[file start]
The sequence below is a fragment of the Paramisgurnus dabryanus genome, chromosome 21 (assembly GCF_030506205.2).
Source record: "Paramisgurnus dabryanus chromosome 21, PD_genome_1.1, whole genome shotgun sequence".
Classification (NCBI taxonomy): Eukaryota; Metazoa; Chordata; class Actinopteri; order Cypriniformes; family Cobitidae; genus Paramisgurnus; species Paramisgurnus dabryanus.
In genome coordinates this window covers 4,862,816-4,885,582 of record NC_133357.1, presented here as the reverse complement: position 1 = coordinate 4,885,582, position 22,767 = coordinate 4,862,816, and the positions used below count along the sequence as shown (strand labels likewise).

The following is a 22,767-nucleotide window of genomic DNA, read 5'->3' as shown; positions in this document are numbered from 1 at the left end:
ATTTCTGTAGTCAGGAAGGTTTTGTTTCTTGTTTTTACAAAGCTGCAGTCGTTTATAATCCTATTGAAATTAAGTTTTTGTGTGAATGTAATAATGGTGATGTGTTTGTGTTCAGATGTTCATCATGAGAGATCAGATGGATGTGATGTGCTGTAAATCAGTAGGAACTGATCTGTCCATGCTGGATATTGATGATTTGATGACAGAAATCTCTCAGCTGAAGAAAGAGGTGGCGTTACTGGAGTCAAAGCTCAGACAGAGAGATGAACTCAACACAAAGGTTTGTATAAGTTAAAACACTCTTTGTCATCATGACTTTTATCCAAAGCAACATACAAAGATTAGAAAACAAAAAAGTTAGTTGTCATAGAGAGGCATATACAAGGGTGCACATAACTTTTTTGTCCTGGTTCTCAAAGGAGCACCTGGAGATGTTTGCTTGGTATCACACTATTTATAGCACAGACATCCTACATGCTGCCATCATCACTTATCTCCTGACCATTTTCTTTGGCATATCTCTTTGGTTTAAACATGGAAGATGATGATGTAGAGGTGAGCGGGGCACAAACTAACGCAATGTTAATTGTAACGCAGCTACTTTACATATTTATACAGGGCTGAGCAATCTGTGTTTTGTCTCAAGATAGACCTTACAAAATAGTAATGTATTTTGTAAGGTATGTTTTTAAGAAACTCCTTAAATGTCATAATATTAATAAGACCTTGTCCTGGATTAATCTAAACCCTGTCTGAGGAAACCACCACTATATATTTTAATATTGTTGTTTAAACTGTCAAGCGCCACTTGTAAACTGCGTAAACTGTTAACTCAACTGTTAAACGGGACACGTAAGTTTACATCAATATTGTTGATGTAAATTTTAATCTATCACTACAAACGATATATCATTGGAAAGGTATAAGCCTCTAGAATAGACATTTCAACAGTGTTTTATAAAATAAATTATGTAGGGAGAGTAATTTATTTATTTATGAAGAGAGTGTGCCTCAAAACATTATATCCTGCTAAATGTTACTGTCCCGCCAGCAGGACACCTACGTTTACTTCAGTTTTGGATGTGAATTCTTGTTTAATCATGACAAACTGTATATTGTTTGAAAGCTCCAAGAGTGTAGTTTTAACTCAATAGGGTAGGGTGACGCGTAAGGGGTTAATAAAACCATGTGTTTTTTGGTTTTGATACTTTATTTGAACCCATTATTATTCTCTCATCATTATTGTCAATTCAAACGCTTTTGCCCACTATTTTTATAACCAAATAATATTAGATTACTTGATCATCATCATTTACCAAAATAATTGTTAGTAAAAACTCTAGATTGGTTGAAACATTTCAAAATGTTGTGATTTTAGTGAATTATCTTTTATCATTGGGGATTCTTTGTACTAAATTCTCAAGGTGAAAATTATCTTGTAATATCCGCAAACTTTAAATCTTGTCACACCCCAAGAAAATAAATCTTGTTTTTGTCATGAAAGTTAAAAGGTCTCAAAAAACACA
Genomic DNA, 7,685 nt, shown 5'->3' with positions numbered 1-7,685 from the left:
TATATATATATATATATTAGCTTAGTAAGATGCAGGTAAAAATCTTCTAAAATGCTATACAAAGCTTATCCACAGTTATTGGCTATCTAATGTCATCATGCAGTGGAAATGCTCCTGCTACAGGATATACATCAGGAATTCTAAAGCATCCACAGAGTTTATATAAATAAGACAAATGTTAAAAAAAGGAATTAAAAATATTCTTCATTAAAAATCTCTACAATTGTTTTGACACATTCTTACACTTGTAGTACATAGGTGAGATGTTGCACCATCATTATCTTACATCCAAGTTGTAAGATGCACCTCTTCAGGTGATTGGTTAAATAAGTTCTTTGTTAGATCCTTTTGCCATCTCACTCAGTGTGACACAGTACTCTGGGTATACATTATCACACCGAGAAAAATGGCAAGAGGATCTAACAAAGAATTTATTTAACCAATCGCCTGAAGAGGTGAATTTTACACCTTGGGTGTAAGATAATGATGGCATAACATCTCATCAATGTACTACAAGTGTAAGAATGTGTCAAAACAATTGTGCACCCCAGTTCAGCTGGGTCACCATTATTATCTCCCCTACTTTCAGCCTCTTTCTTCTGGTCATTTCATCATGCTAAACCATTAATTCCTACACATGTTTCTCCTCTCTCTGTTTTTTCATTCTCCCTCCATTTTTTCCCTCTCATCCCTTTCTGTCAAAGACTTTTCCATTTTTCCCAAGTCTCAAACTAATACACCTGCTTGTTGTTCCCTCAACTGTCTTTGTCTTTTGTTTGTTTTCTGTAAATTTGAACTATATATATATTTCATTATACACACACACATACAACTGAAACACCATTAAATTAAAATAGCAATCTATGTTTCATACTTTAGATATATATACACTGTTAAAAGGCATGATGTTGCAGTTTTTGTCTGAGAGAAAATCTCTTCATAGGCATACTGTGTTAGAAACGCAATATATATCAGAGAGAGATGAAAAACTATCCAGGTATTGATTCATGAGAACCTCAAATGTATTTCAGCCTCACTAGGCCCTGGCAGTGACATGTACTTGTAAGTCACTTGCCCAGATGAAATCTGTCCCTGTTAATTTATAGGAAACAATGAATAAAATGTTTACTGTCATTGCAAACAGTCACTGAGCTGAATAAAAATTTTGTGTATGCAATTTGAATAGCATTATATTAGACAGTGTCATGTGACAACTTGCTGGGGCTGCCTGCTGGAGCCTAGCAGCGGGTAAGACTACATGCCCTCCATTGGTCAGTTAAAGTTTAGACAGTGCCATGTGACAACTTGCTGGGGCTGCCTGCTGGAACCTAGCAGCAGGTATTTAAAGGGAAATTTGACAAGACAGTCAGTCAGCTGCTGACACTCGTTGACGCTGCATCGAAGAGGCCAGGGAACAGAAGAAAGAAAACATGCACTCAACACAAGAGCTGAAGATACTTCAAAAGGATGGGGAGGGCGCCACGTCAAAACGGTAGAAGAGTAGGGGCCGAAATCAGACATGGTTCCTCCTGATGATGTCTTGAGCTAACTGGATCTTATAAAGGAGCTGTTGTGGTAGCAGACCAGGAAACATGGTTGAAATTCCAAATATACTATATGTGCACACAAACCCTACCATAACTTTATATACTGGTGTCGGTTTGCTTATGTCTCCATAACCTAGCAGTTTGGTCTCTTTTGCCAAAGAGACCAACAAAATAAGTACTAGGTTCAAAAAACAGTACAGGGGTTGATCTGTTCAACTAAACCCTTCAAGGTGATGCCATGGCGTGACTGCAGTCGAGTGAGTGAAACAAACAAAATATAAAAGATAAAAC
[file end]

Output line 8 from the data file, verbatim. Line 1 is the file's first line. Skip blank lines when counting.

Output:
TATATATATATATATATTAGCTTAGTAAGATGCAGGTAAAAATCTTCTAAAATGCTATACAAAGCTTATCCACAGTTATTGGCTATCTAATGTCATCATGCAGTGGAAATGCTCCTGCTACAGGATATACATCAGGAATTCTAAAGCATCCACAGAGTTTATATAAATAAGACAAATGTTAAAAAAAGGAATTAAAAATATTCTTCATTAAAAATCTCTACAATTGTTTTGACACATTCTTACACTTGTAGTACATAGGTGAGATGTTGCACCATCATTATCTTACATCCAAGTTGTAAGATGCACCTCTTCAGGTGATTGGTTAAATAAGTTCTTTGTTAGATCCTTTTGCCATCTCACTCAGTGTGACACAGTACTCTGGGTATACATTATCACACCGAGAAAAATGGCAAGAGGATCTAACAAAGAATTTATTTAACCAATCGCCTGAAGAGGTGAATTTTACACCTTGGGTGTAAGATAATGATGGCATAACATCTCATCAATGTACTACAAGTGTAAGAATGTGTCAAAACAATTGTGCACCCCAGTTCAGCTGGGTCACCATTATTATCTCCCCTACTTTCAGCCTCTTTCTTCTGGTCATTTCATCATGCTAAACCATTAATTCCTACACATGTTTCTCCTCTCTCTGTTTTTTCATTCTCCCTCCATTTTTTCCCTCTCATCCCTTTCTGTCAAAGACTTTTCCATTTTTCCCAAGTCTCAAACTAATACACCTGCTTGTTGTTCCCTCAACTGTCTTTGTCTTTTGTTTGTTTTCTGTAAATTTGAACTATATATATATTTCATTATACACACACACATACAACTGAAACACCATTAAATTAAAATAGCAATCTATGTTTCATACTTTAGATATATATACACTGTTAAAAGGCATGATGTTGCAGTTTTTGTCTGAGAGAAAATCTCTTCATAGGCATACTGTGTTAGAAACGCAATATATATCAGAGAGAGATGAAAAACTATCCAGGTATTGATTCATGAGAACCTCAAATGTATTTCAGCCTCACTAGGCCCTGGCAGTGACATGTACTTGTAAGTCACTTGCCCAGATGAAATCTGTCCCTGTTAATTTATAGGAAACAATGAATAAAATGTTTACTGTCATTGCAAACAGTCACTGAGCTGAATAAAAATTTTGTGTATGCAATTTGAATAGCATTATATTAGACAGTGTCATGTGACAACTTGCTGGGGCTGCCTGCTGGAGCCTAGCAGCGGGTAAGACTACATGCCCTCCATTGGTCAGTTAAAGTTTAGACAGTGCCATGTGACAACTTGCTGGGGCTGCCTGCTGGAACCTAGCAGCAGGTATTTAAAGGGAAATTTGACAAGACAGTCAGTCAGCTGCTGACACTCGTTGACGCTGCATCGAAGAGGCCAGGGAACAGAAGAAAGAAAACATGCACTCAACACAAGAGCTGAAGATACTTCAAAAGGATGGGGAGGGCGCCACGTCAAAACGGTAGAAGAGTAGGGGCCGAAATCAGACATGGTTCCTCCTGATGATGTCTTGAGCTAACTGGATCTTATAAAGGAGCTGTTGTGGTAGCAGACCAGGAAACATGGTTGAAATTCCAAATATACTATATGTGCACACAAACCCTACCATAACTTTATATACTGGTGTCGGTTTGCTTATGTCTCCATAACCTAGCAGTTTGGTCTCTTTTGCCAAAGAGACCAACAAAATAAGTACTAGGTTCAAAAAACAGTACAGGGGTTGATCTGTTCAACTAAACCCTTCAAGGTGATGCCATGGCGTGACTGCAGTCGAGTGAGTGAAACAAACAAAATATAAAAGATAAAAC